Archdiocese ends fiscal year in strong position

Archbishop William E. Lori processes into the Cathedral of Mary Our Queen in Homeland at the start of the permanent deacon ordination Mass May 11, 2013. William Baird, chief financial officer for the archdiocese, said to be in a more stable financial position will help the church evangelize better. (Tom McCarthy Jr. | CR Staff)

By George P. Matysek Jr.
Buoyed by increased contributions and a strengthened economy, the Archdiocese of Baltimore ended Fiscal Year 2012-2013 in a stronger position than the previous fiscal year.
According to an annual report released at the beginning of February, the archdiocese had a consolidated operating surplus of $44.3 million. In Fiscal Year 2011-2012, the archdiocese had a consolidated operating deficit of $12.6 million.
The new report shows that last fiscal year, $12 million of the surplus was gained prior to factoring in investment income, which amounted to $10.8 million. It was the second consecutive year in which the archdiocese had a surplus prior to investments.
“We experienced incredible generosity from the folks who participated in the capital campaign,” said William Baird, chief financial officer for the archdiocese, referring to the Embracing Our Mission – Shaping Our Future capital campaign, the archdiocese’s first capital campaign in 16 years.
“We also benefitted greatly from improvements in equity in fixed income markets that helped our portfolios,” Baird said.
Baird emphasized that investment gains “do not necessarily give us the opportunity to have cash to spend, but they improve or limit some of our liabilities in things such as our retirement plans.”
As key interest rates began to climb, valuations on underfunded retirement plans or struggling investments improved, according to the archdiocese, reducing liabilities associated with the plans by $13.2 million.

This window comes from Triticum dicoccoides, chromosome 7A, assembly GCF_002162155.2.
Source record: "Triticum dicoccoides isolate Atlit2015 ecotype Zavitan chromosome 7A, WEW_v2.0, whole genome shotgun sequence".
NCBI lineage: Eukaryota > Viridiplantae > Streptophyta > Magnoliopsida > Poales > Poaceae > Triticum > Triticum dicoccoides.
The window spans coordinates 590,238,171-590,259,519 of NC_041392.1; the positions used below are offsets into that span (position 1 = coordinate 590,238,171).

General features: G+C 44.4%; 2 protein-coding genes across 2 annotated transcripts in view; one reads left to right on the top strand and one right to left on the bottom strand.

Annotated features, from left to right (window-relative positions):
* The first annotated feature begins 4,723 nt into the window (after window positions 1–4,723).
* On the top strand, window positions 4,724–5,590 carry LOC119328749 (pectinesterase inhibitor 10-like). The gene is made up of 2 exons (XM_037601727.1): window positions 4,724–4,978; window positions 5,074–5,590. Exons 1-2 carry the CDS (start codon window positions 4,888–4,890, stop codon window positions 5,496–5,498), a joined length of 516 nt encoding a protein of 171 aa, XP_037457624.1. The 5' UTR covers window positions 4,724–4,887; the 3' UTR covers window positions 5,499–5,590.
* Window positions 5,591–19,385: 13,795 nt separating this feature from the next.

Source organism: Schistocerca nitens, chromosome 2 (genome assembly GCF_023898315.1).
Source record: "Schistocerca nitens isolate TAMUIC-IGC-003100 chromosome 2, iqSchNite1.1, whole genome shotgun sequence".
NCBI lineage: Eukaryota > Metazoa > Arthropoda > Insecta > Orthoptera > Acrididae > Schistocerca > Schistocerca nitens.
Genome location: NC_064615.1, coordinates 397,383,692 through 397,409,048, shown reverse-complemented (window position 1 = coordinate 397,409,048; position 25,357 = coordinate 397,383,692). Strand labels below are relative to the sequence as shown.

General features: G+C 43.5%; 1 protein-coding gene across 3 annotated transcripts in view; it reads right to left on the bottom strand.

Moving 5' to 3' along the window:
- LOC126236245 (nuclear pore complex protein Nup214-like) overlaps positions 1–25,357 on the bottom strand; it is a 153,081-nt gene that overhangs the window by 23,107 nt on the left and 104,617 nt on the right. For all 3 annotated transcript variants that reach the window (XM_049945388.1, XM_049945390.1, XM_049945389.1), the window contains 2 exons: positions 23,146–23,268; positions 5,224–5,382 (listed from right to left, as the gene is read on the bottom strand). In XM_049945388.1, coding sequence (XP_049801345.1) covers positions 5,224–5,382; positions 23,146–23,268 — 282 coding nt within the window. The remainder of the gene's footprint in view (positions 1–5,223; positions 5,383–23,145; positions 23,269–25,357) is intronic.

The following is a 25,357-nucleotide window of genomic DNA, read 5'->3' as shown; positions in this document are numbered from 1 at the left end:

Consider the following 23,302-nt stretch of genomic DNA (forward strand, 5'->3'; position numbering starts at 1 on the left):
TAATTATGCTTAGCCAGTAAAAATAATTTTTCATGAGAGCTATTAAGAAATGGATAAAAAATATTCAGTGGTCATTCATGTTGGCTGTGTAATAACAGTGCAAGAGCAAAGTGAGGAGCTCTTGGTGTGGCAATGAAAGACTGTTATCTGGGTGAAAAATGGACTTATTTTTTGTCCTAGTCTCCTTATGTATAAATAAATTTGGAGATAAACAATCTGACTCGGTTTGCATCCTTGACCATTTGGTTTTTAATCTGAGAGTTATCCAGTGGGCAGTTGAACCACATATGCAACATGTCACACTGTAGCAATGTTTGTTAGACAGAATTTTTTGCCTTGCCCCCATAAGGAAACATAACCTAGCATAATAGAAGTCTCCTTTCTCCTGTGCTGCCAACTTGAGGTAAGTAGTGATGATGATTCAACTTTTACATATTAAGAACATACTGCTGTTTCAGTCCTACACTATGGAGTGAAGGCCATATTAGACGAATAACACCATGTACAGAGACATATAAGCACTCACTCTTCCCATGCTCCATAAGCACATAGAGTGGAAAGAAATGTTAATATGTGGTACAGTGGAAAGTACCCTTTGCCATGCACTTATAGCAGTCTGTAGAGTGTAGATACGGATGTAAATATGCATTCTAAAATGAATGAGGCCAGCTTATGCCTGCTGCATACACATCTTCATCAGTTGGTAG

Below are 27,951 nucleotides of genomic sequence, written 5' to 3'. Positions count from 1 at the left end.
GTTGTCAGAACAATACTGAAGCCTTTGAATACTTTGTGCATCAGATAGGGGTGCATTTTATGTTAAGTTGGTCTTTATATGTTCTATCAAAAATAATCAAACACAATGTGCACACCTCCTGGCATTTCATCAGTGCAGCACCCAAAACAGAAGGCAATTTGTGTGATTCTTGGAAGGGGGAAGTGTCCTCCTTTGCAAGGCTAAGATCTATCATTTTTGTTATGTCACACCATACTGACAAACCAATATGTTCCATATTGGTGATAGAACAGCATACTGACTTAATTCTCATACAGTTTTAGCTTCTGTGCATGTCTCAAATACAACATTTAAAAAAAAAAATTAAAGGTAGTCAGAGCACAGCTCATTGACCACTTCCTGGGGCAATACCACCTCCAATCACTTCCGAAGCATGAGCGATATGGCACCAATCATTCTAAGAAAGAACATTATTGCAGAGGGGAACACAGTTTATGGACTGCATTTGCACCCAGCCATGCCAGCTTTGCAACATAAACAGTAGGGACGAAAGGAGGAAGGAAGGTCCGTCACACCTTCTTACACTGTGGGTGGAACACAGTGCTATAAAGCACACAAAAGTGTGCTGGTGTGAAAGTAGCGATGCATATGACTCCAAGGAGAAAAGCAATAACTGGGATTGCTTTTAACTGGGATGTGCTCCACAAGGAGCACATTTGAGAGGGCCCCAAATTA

John Matera, controller of the archdiocese, added that the operating budget is not dependent on investments.
Last year, $29 million was raised through the capital campaign and endowments. The archdiocese also had a $5.2 million gain on the sale of property. Weekly contributions by parishioners throughout the archdiocese increased, with the archdiocese recording a 1.9 percent increase in the assessments that are applied to each parish in support of archdiocesan ministries.
The archdiocese distributed $22.2 million in grants, 52 percent of which went to parishes.
“I think the archbishop has certainly put a tremendous effort and emphasis on evangelization, which is going to be a key topic for us as we go into this year and ensuing years,” Baird said. “To be in a much more stable financial condition will help us evangelize better and provide more programs and ministries throughout the archdiocese.”
The archdiocese has employed renewed spending discipline in recent years as one way of withstanding economic downturns. Last year, operating expenses totaled $51.8 million – down from $52.4 million the prior year.
“I think the most important piece has been discipline around hiring and evaluating positions as they open up to make sure that they are consistent with the archbishop’s priorities,” Baird said. “In the last several years, there’s been a deliberate process not only for the approval of new hires, but the re-approval of open positions so that they are continually evaluated and re-evaluated to make sure they are still consistent with the archbishop’s priorities for the archdiocese.”
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